Like the famous Seinfeld episode The Pitch, the NHL Trade Deadline Day was a show about nothing. Slickly produced, well attended, handsomely attired. But with 15 trades jammed into ten hours of rival programming on TSN and Sportsnet, it was truly much sound and fury signifying Mike Commodore. The networks gave the NHL GMs a bigger stage to dance upon than Jean Dujardin got in The Artist, but hardly anyone even attempted a soft shoe.
And you know what? The public didn’t care. Numbers released Tuesday by the networks show that the public couldn’t get enough of the sparsely scripted epic. TSN -playing shorthanded without an ailing Dave Hodge - saw an average audience of 259,000 zealots, a record audience. TSN.ca recorded a stunning 20.8 million page hits from fans looking to see if their favourite team (or the Maple Leafs) made a significant trade.
Things were less obsessed over at Sportsnet, where they averaged 98,000 viewers for their 10- 5 P.M. slog, but even that represented an 43 per cent increase over the previous year. Sportsnet.ca received 1.67 million page hits - the best single day result in Sportsnet.ca’s history.
Which can only mean one thing for next year. More nothing. As George Costanza gleefully observed, “I think we really go something here.”
Standing Pat: There were sporadic outbreaks of intensity on Trade Deadline Day. In the backward logic of the NHL, the biggest flurry of action came AFTER the deadline passed. (Don’t ask, it involves lawyers.) TSN’s broadcast peaked at 544,000 hardy souls at 3:50 P.M. ET. There are no ratings for how many people were watching when Sportsnet’s Bob McCown did a gripping play-by-play of Brian Burke scratching his shoulder in the Toronto board room.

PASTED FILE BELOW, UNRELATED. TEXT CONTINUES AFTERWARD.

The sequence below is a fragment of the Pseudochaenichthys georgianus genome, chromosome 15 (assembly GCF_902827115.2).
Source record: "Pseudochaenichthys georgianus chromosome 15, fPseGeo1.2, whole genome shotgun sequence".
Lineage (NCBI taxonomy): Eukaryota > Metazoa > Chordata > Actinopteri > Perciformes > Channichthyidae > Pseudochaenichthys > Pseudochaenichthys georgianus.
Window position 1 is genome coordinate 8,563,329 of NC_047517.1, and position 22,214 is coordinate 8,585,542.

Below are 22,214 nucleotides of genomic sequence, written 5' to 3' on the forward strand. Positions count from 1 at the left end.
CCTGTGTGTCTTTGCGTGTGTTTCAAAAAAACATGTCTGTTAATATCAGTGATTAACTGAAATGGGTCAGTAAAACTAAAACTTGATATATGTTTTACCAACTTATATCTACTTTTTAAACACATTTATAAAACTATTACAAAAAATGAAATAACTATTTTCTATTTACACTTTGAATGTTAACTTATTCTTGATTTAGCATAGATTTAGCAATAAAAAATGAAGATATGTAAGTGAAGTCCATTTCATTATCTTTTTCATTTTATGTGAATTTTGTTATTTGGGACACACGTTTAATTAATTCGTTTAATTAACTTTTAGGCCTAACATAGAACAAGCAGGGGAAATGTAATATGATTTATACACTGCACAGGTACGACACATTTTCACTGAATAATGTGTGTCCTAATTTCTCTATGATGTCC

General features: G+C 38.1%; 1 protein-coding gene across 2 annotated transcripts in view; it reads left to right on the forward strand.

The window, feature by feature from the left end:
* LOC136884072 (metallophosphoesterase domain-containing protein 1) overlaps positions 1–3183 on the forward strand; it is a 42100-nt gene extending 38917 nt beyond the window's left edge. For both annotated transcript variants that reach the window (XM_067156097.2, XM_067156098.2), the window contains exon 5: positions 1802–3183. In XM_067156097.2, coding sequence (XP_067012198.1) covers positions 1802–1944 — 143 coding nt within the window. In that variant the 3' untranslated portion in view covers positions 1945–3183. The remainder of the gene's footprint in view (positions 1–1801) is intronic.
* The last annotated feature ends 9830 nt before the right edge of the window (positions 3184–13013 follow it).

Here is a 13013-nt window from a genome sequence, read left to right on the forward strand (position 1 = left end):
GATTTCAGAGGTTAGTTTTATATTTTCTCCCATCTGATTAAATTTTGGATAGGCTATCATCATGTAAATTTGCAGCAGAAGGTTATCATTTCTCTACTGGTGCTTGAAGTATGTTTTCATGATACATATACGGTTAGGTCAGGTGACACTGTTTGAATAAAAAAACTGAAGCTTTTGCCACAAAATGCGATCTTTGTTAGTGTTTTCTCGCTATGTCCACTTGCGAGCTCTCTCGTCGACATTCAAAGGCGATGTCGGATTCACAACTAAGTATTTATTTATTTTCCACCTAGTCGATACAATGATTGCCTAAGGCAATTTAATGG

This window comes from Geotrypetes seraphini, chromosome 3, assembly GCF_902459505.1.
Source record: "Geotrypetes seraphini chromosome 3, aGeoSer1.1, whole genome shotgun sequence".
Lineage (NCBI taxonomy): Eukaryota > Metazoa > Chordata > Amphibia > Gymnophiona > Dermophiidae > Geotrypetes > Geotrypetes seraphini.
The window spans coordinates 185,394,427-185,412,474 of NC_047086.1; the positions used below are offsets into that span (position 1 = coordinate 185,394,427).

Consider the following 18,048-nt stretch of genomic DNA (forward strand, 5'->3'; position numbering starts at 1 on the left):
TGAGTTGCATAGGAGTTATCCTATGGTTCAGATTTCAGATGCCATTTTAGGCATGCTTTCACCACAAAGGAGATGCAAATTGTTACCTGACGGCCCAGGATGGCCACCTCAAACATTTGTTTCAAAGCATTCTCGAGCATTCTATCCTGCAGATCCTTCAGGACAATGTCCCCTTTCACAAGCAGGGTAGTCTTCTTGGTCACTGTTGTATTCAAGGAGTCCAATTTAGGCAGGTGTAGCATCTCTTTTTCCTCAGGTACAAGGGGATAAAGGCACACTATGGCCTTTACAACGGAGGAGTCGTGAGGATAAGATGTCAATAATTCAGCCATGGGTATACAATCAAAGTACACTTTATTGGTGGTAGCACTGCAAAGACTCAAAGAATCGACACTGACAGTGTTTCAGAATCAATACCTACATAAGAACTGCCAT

But there was also some whimsy from Pat Quinn, who took part in Sportsnet’s General Manager’s Panel. Surveying the rest of his out-of-work brethren, Quinn sagely dubbed his segment The Dead Poets Society. Colleague Brian Lawton may have had the pithiest line of the day when he noted that beleaguered Montreal GM Pierre Gauthier has the personality of “a peanut butter sandwich.” Lawton didn’t tell us whether that was crunchy or smooth.
Brian's Song: Sometimes Brian Burke seems like a Seinfeld character himself. Mr. Tie Askew has made an art form of the bathetic press conference. Not even Christopher Plummer could match the Toronto GM’s performance of “Sedin is not Swedish for punch me.” There wasn’t a dry eye in the house for his “Our goaltender can be identified by the large pads and mask that he wears. He's also the goaltender on the ice that does not dive when he gets brushed.”
And the Academy came to its feet for “I'm shocked that a respectable media outlet like Hockey Night in Canada would allow this garbage rumour-mongering to take place. I'm amazed that whoever produces that show would tolerate this.”
But even by Burke’s maudlin standards, Monday’s plaintive cry for understanding for a small-town boy in a big-league media market reached a new threshold. After having failed to produce an earth-shattering move during the day, Burke blamed the unrelenting pressure of the Toronto media’s TDD fascination for oppressing his lads and for making it too darn tough to swing a deal at the arbitrary trade deadline.